Contracts are agreements, or covenants involving two parties (Frederick 8), and the old contract adage still stands firm; never sign something before reading and understanding it fully; even if no one is it, please make sure you read and understand fully before signing anything. It is expected that the parties negotiate a contract’s terms, put the agreed-upon terms and conditions in writing, and sign (Frederick 13). If the deal does not reflect the terms and conditions as understood by any of the contracting parties, they have every right to amend it, with the consent of the other party. One should take time before signing any contract to make certain that every facet of contact relationship is sufficiently covered.

Should courts require that contracts and legal documents be written in a language that people can understand including disclosure of hidden contracts like drivers’ licenses and marriage licenses? It is always assumed that you have not only read but understood any contract agreement that you have signed. Claiming ‘I did not know what was in there’ will get you nowhere. Remember, in law ignorance is no defense. It is expected that a contract is written in a language well known by the contracting parties and reflect the terms as understood by the parties; otherwise if the contract does not, they have every right to change it, with the other party’s agreement.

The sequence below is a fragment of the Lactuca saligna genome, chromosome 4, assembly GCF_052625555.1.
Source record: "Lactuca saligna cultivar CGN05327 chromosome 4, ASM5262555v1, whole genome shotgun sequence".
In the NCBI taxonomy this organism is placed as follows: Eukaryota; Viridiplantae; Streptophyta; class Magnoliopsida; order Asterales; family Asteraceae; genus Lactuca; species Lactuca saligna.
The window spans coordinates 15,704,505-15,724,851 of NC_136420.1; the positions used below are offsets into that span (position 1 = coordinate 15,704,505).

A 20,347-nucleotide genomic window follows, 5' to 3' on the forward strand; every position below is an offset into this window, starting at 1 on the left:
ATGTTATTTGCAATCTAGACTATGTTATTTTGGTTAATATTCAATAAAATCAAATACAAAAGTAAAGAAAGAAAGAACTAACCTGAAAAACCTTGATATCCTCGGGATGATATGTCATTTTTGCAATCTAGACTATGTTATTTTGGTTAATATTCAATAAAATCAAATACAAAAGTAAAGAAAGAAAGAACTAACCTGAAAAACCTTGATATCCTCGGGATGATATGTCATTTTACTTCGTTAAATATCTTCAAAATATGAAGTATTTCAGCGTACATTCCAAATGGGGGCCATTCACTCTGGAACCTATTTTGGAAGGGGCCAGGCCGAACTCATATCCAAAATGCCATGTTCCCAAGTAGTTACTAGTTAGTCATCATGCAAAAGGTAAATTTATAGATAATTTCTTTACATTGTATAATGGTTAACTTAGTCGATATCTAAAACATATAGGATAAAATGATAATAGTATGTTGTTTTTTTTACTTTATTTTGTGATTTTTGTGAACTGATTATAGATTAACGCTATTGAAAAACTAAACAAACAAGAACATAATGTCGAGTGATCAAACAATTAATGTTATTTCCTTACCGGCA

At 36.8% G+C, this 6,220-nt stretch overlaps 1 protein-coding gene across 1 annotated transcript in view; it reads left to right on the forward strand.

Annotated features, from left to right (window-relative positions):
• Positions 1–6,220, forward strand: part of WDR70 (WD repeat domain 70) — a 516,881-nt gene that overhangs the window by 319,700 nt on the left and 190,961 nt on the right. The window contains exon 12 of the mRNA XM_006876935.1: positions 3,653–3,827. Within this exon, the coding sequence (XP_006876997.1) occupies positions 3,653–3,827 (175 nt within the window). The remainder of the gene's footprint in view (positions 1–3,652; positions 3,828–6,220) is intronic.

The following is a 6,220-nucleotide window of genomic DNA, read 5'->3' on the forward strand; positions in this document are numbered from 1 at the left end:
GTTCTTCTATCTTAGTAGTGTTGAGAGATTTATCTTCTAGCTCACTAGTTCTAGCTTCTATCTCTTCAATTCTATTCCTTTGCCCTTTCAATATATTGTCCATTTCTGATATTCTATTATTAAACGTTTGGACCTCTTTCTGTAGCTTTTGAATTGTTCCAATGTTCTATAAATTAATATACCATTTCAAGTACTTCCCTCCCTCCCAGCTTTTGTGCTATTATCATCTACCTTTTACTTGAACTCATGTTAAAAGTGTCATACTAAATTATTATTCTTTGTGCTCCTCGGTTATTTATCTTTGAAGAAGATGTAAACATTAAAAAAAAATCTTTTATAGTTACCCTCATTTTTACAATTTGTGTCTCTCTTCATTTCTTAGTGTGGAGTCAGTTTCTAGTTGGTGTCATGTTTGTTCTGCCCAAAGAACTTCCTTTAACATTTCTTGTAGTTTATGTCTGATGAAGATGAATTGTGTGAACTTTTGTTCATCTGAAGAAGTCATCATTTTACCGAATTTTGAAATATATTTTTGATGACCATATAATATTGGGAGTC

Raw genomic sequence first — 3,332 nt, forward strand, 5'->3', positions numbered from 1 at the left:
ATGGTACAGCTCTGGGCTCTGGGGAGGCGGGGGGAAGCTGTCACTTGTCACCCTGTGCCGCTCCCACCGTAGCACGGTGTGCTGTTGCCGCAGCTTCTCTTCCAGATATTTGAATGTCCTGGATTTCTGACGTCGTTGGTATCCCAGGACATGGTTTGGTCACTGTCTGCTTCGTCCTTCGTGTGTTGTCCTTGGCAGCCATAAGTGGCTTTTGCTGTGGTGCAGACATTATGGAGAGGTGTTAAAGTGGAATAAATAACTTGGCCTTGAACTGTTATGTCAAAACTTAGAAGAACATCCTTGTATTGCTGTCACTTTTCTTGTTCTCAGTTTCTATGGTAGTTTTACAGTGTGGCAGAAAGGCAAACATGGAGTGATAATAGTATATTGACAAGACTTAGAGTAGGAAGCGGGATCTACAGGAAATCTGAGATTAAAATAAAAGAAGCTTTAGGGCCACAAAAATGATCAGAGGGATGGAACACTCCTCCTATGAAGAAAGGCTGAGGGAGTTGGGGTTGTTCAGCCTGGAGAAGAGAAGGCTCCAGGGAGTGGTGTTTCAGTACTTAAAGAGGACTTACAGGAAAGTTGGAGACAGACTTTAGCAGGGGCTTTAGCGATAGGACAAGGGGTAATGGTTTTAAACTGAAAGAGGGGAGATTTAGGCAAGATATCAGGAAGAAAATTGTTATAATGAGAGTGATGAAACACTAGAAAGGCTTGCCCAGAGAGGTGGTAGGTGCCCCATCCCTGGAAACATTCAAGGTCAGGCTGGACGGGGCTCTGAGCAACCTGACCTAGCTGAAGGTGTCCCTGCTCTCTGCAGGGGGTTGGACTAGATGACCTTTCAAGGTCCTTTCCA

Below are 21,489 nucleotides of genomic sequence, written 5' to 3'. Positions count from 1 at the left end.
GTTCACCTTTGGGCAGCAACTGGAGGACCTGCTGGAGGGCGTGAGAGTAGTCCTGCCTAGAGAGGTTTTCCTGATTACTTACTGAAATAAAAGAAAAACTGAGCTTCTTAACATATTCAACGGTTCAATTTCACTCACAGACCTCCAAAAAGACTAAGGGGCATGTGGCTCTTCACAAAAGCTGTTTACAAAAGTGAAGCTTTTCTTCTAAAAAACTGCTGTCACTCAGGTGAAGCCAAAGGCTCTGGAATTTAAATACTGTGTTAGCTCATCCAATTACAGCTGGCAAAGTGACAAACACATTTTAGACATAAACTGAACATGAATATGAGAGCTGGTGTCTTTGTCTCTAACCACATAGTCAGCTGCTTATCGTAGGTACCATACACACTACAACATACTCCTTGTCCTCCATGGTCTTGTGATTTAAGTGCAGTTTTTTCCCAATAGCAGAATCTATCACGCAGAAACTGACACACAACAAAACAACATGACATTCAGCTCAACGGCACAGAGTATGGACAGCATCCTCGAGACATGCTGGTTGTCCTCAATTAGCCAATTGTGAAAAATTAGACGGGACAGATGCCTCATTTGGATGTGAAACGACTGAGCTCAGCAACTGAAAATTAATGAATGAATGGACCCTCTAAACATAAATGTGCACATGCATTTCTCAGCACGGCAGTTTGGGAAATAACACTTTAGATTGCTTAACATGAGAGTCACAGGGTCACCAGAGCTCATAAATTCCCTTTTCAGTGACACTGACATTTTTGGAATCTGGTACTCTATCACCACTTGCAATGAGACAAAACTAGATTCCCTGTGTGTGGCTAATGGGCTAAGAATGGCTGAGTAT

A vital step in negotiating contracts of any kind is an understanding of contract law principles. Once these are understood, the contracting parties can approach contract negotiations and the resulting documentation with true awareness of their actions’ meaning and consequences.

One such contract law principle is that courts interpret contracts according to the plain meaning of the word on the page in everyday usage of language. First, you generally cannot introduce extrinsic evidence of what you intend to agree to- you agreed to the words on the page, whatever they may mean (Frederick 128). Second the court will avoid using strained or far reaching interpretations of a contracts’ language. If the contract plainly says that the other party can do something, do not expect to convince the court that they cannot.